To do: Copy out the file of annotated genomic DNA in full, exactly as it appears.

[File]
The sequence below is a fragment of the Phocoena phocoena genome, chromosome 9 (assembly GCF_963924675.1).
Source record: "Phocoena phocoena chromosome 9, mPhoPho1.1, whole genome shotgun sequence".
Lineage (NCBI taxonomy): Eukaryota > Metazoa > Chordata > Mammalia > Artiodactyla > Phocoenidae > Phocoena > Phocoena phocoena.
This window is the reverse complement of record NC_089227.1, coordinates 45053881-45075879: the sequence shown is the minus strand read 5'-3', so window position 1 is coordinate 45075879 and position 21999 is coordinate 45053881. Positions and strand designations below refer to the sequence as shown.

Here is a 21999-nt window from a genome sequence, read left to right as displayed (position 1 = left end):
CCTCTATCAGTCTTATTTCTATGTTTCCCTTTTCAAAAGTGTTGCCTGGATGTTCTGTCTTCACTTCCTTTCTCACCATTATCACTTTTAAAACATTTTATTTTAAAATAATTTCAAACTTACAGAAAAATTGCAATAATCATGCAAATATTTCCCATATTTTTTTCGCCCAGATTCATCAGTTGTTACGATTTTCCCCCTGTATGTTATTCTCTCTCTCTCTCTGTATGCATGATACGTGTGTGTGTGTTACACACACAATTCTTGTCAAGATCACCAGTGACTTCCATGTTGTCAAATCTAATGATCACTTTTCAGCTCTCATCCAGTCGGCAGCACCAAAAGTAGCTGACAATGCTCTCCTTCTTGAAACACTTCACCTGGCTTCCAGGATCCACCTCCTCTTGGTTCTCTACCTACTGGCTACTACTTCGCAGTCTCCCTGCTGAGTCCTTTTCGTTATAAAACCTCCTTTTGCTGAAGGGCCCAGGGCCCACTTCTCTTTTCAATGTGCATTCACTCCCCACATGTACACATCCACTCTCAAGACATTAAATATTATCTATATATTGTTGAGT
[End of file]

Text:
The sequence below is a fragment of the Phocoena phocoena genome, chromosome 9 (assembly GCF_963924675.1).
Source record: "Phocoena phocoena chromosome 9, mPhoPho1.1, whole genome shotgun sequence".
Lineage (NCBI taxonomy): Eukaryota > Metazoa > Chordata > Mammalia > Artiodactyla > Phocoenidae > Phocoena > Phocoena phocoena.
This window is the reverse complement of record NC_089227.1, coordinates 45053881-45075879: the sequence shown is the minus strand read 5'-3', so window position 1 is coordinate 45075879 and position 21999 is coordinate 45053881. Positions and strand designations below refer to the sequence as shown.

Here is a 21999-nt window from a genome sequence, read left to right as displayed (position 1 = left end):
CCTCTATCAGTCTTATTTCTATGTTTCCCTTTTCAAAAGTGTTGCCTGGATGTTCTGTCTTCACTTCCTTTCTCACCATTATCACTTTTAAAACATTTTATTTTAAAATAATTTCAAACTTACAGAAAAATTGCAATAATCATGCAAATATTTCCCATATTTTTTTCGCCCAGATTCATCAGTTGTTACGATTTTCCCCCTGTATGTTATTCTCTCTCTCTCTCTGTATGCATGATACGTGTGTGTGTGTTACACACACAATTCTTGTCAAGATCACCAGTGACTTCCATGTTGTCAAATCTAATGATCACTTTTCAGCTCTCATCCAGTCGGCAGCACCAAAAGTAGCTGACAATGCTCTCCTTCTTGAAACACTTCACCTGGCTTCCAGGATCCACCTCCTCTTGGTTCTCTACCTACTGGCTACTACTTCGCAGTCTCCCTGCTGAGTCCTTTTCGTTATAAAACCTCCTTTTGCTGAAGGGCCCAGGGCCCACTTCTCTTTTCAATGTGCATTCACTCCCCACATGTACACATCCACTCTCAAGACATTAAATATTATCTATATATTGTTGAGT